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The faltering middle class

And the rise of the precariat class.

SWELLENDAM – It may be one of the more disturbing research findings in a very long time. In a report just released, the Institute of Race Relations not only questions the assumed size of the South Africa middle class, but its potential growth.

The middle class is the backbone of our economy and a faltering in its growth could see the crumbling of an important pillar of economic prospects. It has been a significant force behind the growth of many emerging markets, setting them apart from developed economies until the decline of commodity prices partly blemished these prospects for many countries.

There are many activities that rely on middle class prospects – from an increase in asset values such as shares and property, to prospects for manufacturing, retailing, agriculture and many others. Without a sustained growth in the middle class, the outlook for economic growth generally and employment in particular will be severely dimmed. It will make a complete mockery of any ambitious plans to create jobs or stimulate economic growth.

Assumptions about the size and robustness of the South African middle class are now questioned by the IRR research. There have been estimates that this class could make up some 30% of the South Africa population, but the research paper notes: “Perhaps just 1 in 10 South Africans has a solid claim to a middle class standard of living.” And regarding prospects it says “of concern is that South Africa’s weak economic performance is likely to put the brakes on any significant further middle class expansion.”

There has been an increase of about 13% in the last ten years in households spending R10 000 per month or more, but the report cautions that this has not been adjusted for inflation. Even if one accepts that the spending benchmark qualifies for middle class status, and not adjusting for inflation, the size of the South African middle class cannot be more than 20%. The Institute uses a number of other measurements to conclude that this figure is probably 10% or even less. What is also relevant is that there has been a notable shift in the changing balance of income between black and white people. Black South Africans earned just under 122% of the total disposable income earned by whites in 1996. By 2013 this had grown to just under 170%.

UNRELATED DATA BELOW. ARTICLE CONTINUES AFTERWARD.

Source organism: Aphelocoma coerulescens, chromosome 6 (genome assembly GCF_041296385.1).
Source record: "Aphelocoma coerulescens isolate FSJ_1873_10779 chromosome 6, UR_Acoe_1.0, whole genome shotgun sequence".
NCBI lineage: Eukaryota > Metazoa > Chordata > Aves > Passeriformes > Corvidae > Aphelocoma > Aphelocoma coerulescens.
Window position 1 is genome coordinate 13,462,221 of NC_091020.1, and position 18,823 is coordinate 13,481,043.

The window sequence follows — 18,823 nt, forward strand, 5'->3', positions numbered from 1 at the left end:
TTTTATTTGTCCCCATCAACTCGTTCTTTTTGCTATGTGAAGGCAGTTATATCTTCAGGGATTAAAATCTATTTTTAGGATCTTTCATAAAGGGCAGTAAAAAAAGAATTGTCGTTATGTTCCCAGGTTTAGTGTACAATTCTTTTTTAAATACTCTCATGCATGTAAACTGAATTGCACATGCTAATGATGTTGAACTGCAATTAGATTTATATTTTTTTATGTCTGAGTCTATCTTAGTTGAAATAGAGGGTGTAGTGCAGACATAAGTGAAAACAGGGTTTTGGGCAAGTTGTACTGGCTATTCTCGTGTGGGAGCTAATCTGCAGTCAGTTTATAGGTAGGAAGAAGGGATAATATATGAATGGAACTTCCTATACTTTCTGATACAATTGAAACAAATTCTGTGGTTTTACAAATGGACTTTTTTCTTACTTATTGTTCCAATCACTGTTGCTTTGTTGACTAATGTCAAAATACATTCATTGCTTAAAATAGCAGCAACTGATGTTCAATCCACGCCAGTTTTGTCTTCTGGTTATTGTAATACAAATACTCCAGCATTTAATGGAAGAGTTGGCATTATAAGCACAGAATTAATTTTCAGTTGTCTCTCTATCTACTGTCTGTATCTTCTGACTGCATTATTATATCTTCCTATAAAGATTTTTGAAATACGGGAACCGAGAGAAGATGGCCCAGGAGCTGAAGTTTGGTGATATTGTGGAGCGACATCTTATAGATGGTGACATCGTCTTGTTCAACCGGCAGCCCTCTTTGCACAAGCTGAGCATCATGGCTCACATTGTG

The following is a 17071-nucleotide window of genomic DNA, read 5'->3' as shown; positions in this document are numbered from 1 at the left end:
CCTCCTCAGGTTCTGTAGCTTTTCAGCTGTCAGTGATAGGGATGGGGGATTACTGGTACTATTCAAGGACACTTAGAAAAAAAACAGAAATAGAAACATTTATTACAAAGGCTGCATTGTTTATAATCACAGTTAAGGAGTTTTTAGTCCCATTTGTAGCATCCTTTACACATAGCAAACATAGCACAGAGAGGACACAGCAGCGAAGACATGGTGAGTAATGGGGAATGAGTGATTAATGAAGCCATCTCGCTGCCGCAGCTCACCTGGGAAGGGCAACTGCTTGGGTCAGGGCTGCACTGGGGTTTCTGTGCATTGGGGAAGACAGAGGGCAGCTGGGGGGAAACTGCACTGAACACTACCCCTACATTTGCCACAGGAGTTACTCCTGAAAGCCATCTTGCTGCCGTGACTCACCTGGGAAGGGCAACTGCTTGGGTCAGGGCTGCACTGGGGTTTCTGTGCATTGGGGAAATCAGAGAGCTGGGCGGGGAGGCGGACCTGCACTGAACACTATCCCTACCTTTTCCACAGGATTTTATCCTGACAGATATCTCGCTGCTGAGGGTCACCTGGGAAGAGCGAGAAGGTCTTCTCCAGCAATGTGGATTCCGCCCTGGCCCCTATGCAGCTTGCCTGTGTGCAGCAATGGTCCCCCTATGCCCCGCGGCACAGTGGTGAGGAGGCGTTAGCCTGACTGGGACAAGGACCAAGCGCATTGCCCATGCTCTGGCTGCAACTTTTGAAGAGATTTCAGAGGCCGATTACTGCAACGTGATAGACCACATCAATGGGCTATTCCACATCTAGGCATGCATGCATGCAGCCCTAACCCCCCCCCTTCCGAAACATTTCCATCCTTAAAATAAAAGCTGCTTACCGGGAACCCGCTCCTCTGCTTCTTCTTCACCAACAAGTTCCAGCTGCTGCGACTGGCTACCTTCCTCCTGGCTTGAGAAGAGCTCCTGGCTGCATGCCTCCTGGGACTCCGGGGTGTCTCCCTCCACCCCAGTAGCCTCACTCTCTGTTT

In the last 20 years, the growth of the middle class has been strongly supported by public sector employment. More than three out of ten employed South Africans work for the public sector. Between 2006 and 2013, public sector employment rose by nearly 25%, while private sector employment was virtually unchanged. Last year alone public sector employment grew by more than 4%, while private sector employment declined by 1%.

In its comment on the 2015 budget, accounting firm Deloitte noted: “One is twice as likely to be employed in the public sector today, as 40 years ago – with little perceived improvement in service delivery, law and order and administration. Our BRICS partners spend on average 25% of their total government expenditure on salaries, by contrast South Africa spends approximately 40% of its budget on salaries, or R450 billion annually. Over the next three years government will spend R4.4 trillion, and approximately R1.8 trillion representing 40%, will be spent on the Public Sector wage bill.”

It’s an orgy that simply has to end and as the IRR report notes: “Government finances are under pressure, meaning the civil service cannot be extended further as a black middle class incubator.”